So, a few years ago, on a road trip to Aberdeen MD, I reminded myself that the work truck and trailer are both only a few years old and very low-mileage reliable vehicles, and I pulled the 32' trailer right over the GW without incident. Then, last year, I did the same with the boat for a survey on the Chesapeake. And again, despite my anxiety, nothing went wrong.

Nothing went wrong on last month's trip to and from Rockford IL either, aside from my FastLane pass expiring. However, I did notice, as I headed home from Rockford, that the trailer seemed to be getting a bit loud; regular bumps and jounces seemed to elicit more clanking than usual. I checked the hitch and the retractable jack, but they were both secure. When I got back to the office, though, Gary noticed that, in fact, many of the bolts connecting the trailer's aluminum structural members had loosened up. I was quite surprised. I think of this as a new boat trailer. We bought it and the boat about four years ago, and it has seen little use. Of course, once I thought about it, "little use" was the trip up from SC where we bought it, a bunch of day trips around Boston, the trip to and from the Chesapeake, and the recent haul to and from Rockford. That's probably 4000 miles -- not a lot for a car, but probably more than many boat trailers see going to and from the local recreational water body. Gary tightened every bolt on the trailer with an air impact wrench last week.

Last night while I was planning the route to Emerald Isle NC, I looked again at the GW issue. Upon closer examination, if you take the Tappan Zee, you don't have to wait 'till Scranton to turn south; you can take Route 17. It's neither a highway nor a "parkway." Google Maps estimates it's about 15 miles along Route 17 from 287 to where it joins the Jersey Turnpike, estimating it adds about 20 minutes to the trip as compared with going over the GW. I couldn't find anything about Route 17 on trucker's web sites, but I'm not exactly a trucker and the rig isn't exactly a "truck" -- just a pickup truck towing a trailer but classified as a commercial rig.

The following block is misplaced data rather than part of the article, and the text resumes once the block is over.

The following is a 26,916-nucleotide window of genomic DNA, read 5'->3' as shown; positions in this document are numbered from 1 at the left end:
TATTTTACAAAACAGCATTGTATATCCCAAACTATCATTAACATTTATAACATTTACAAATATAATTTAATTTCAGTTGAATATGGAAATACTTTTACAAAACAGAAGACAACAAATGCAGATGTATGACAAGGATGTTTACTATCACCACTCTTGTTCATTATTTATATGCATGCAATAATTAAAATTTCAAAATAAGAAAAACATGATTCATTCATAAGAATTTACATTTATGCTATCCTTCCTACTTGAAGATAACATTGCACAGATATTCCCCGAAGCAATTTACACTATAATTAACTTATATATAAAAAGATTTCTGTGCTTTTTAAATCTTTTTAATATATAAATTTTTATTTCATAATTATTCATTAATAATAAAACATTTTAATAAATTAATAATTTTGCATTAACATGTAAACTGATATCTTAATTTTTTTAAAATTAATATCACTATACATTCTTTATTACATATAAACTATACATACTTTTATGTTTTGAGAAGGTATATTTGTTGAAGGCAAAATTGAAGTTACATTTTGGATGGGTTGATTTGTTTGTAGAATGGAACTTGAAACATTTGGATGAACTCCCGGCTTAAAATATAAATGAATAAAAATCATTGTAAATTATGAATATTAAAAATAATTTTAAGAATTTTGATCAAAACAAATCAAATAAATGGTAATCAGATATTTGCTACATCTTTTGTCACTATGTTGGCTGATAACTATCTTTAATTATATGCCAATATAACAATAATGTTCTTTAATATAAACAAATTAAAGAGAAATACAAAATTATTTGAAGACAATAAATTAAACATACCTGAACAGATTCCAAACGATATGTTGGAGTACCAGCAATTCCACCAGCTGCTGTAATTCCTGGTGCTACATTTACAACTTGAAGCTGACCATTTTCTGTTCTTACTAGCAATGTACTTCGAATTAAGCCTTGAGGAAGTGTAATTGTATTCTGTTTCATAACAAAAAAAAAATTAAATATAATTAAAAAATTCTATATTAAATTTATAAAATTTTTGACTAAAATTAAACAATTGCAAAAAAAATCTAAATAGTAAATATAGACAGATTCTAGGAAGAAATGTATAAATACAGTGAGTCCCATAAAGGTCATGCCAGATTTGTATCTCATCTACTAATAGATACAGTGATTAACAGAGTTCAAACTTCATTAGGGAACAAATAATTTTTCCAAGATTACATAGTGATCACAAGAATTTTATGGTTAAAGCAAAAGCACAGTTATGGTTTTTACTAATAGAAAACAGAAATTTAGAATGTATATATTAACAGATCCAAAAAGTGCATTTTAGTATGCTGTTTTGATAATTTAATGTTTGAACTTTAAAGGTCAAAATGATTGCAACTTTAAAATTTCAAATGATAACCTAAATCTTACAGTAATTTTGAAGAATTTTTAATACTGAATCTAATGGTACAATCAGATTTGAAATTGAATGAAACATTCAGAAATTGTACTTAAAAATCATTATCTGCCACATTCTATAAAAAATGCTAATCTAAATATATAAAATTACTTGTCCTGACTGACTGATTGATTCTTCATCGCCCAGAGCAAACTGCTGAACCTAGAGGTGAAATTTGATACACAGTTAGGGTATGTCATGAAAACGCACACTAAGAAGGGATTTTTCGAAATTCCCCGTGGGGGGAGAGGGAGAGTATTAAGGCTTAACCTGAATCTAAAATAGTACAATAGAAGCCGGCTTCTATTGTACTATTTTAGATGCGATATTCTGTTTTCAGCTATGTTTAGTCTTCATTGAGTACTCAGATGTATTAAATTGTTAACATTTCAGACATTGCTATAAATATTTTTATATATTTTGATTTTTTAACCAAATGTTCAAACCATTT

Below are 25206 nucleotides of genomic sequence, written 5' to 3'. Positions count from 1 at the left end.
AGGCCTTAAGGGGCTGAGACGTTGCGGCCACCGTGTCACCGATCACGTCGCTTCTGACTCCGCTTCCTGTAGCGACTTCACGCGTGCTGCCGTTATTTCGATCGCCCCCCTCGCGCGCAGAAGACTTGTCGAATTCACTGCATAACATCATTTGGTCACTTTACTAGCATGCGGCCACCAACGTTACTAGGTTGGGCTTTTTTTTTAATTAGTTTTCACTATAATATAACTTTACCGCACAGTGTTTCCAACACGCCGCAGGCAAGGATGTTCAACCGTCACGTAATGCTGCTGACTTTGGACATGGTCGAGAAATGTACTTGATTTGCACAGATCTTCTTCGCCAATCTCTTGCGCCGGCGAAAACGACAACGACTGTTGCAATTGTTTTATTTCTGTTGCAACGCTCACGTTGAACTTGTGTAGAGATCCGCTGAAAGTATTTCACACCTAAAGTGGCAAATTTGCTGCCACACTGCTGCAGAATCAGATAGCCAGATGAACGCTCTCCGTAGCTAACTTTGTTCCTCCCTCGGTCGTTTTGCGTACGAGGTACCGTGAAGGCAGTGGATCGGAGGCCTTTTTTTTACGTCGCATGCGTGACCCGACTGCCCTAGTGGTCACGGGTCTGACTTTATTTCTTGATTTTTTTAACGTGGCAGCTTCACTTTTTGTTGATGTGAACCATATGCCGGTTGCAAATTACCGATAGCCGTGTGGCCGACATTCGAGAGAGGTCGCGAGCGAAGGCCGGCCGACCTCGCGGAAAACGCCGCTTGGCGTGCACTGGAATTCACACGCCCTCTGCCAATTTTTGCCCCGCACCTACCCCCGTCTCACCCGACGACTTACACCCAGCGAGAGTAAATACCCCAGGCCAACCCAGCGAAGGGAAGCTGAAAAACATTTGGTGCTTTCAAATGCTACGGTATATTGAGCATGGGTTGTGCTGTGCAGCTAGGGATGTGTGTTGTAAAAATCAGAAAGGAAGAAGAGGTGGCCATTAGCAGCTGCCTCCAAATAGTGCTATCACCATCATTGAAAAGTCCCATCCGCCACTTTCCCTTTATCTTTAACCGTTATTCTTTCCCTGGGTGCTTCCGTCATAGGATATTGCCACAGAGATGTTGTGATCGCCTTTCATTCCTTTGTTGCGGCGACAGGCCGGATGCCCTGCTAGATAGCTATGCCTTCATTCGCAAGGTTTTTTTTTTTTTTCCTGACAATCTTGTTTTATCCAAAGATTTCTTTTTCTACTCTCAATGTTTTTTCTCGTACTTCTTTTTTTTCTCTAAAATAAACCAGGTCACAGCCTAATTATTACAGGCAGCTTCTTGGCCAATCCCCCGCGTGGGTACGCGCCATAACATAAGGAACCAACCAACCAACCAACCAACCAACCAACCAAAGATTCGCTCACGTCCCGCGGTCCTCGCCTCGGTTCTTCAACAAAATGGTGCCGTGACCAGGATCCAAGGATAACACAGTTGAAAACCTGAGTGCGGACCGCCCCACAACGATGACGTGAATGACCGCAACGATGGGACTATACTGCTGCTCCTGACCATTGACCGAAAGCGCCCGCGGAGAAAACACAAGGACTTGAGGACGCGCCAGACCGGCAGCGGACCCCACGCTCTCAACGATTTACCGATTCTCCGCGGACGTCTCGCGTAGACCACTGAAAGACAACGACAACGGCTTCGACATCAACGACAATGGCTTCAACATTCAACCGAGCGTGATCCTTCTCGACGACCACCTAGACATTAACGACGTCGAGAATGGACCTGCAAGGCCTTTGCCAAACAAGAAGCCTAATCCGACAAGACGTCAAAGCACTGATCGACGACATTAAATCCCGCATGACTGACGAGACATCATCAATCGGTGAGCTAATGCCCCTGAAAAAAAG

But I did read something interesting concerning the GW that I'd noticed but never thought about. There's no toll on the GW heading south, only north. So, if you're driving at low-traffic hours, the backup only occurs north. I read several truckers saying that they routinely head south over the GW as long as they're traveling at off hours, but always avoid it heading north.

Screw it, I thought. I shall face my fears, again. I will banish the image of the smoking right rear tire on my hovercraft trailer. I'll do what the truckers recommend. I'm driving on Saturday. Truck's new. Trailer's new. Tires are fine. Fenders are attached solidly. Nothing will go wrong. Go wrong. Go wrong.

So I set off at 5:30 this morning. The truck and the boat trailer felt nice and tight -- the clanging was gone. Gary's bolt-tightening had done the trick. I passed the turnoff for 287 and the Tappan Zee and was committed to taking the GW. Mind you, after the hovercraft trailer incident, I was looking behind me to be certain I wasn't shredding any tires, but all was going well. In fact it was going so well I began thinking I was being too conservative stopping halfway in Laurel MD. Hell, the GPS puts me there at 1pm. I should push further. That way I'll have an easy day tomorrow. I'll get south of DC. Maybe Richmond. Yeah, I'm a real road dog, just like when I was 24. Rolling rolling rolling...

I started my approach to the GW. As a commercial vehicle, you need to keep left to take the upper deck. The road was just horrible. WHACK! WHACK! WHACK! I thought, I'll be driving my BMW 3.0CSi down to The Vintage (an event for classic BMWs) in Winston-Salem in a few weeks. No way I'm driving over these rough roads in that. My gorgeous but soft Alpina open-lug wheels wouldn't last, uh, a New York minute.

And then I saw the last thing I wanted to see. A car pulled up on my left and started honking and gesturing for me to pull over.